OGDEN -- Consumer confidence is trending upward and hit a new high of 40.6 percent in June 2013 after hovering around 30 percent from 2009 to 2012. A national survey reported by the Consumer Snapshot Insight Center shows that U.S. consumers are consequently changing their buying habits. Though most U.S. shoppers are still mainly buying necessities, they are starting to loosen up a bit and are being more compulsive. As Utahns cautiously start spending again, I have created some tips for people considering borrowing money for those necessities and wants in life.
Mortgage rates are on their way back up, but auto and home equity loans are still low. With this kind of economic climate, you may want to take advantage of consumer lending if you can manage it. If you do, be honest with yourself about what you can afford, and start by understanding your credit score before taking out a loan.
Payment history, credit utilization and revolving usage make up more than 50 percent of your credit score. So that means, keeping up on mortgage payments and car loans, job longevity, how long you've had your credit, types of credit, how often you seek new credit and the length of time you have lived at an address are all taken into consideration.
The average credit score in Utah is 694, slightly higher than the national average of 680, as of April 2012. Although Utah's average is in the top 50 percent in the country, it's not ideal. A score of 720 to 760 will get you the most advantages when seeking a loan, because you will be perceived to be a lower risk. Remember that just one misstep can affect your score, so always make your credit payments on time, watch how you use credit and make sure what you owe is not greater than your credit limit.
A delinquency can stay on your score for seven years, and the first two years that you start establishing credit will be carefully scrutinized. Slip ups during that time will hurt your credit score the worst because they are considered an indicator of future loan delinquency.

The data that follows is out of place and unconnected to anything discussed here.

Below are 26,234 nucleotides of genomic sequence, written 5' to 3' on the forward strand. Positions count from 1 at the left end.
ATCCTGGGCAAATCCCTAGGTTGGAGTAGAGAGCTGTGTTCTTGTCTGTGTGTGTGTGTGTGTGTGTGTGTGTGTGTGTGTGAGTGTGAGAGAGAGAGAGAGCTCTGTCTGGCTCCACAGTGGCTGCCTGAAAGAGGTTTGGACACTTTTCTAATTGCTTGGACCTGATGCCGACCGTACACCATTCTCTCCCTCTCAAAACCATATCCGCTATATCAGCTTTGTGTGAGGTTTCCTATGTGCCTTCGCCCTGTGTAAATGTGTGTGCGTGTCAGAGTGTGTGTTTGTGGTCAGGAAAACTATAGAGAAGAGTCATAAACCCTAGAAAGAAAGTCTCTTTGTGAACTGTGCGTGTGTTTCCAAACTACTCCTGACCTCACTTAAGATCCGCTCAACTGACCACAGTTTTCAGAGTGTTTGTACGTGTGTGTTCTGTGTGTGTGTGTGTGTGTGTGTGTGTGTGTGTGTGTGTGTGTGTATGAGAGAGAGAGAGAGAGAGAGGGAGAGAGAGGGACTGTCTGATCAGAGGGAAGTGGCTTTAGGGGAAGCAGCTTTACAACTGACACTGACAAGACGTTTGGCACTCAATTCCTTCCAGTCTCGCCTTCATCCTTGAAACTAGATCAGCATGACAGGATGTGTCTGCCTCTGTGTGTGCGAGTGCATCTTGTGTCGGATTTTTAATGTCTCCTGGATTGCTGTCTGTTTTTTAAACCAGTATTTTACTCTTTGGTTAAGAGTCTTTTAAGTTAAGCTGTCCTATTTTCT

In order to improve your credit score, I recommend:
1. Paying off your credit cards should always be your goal.
2. With revolving credit, pay off items with the highest interest rates first.
3. Pay off balances that are closest to your credit limit, and keep you balance at or below 30 percent of your card limit. Paying credit card interest is like giving money away.
4. Make sure you keep the older revolving accounts open. If you have an account with a good long history, leave it open. And, never try to close a credit limit on an account that still has a balance, because it will result in showing your credit limit as "0" which would indicate that the organization thinks you are not a good credit risk.
5. Going to the mall and opening an account at every store just to get a short-term discount is not healthy for a credit score because it creates too many inquiries in a short period of time.
6. You can pull your credit report once every few months, but do it only when you really need to.
7. There is no need to pay a third party organization for your credit score. You can access it yourself at the government site, www.annualcreditreport.com. You are entitled to a free report once year.
8. Pay no attention to mall cellphone sales people who say getting a cellphone plan will help you build credit. That's a myth. Paying for rent, cellphones, utilities, doctors, etc. does not establish credit.
For more information about credit scores and how they affect getting a consumer loan, visit your local bank relationship manager and they will be happy to answer your questions.
Jill Lawrence is a consumer loan relationship manager at Bank of Utah.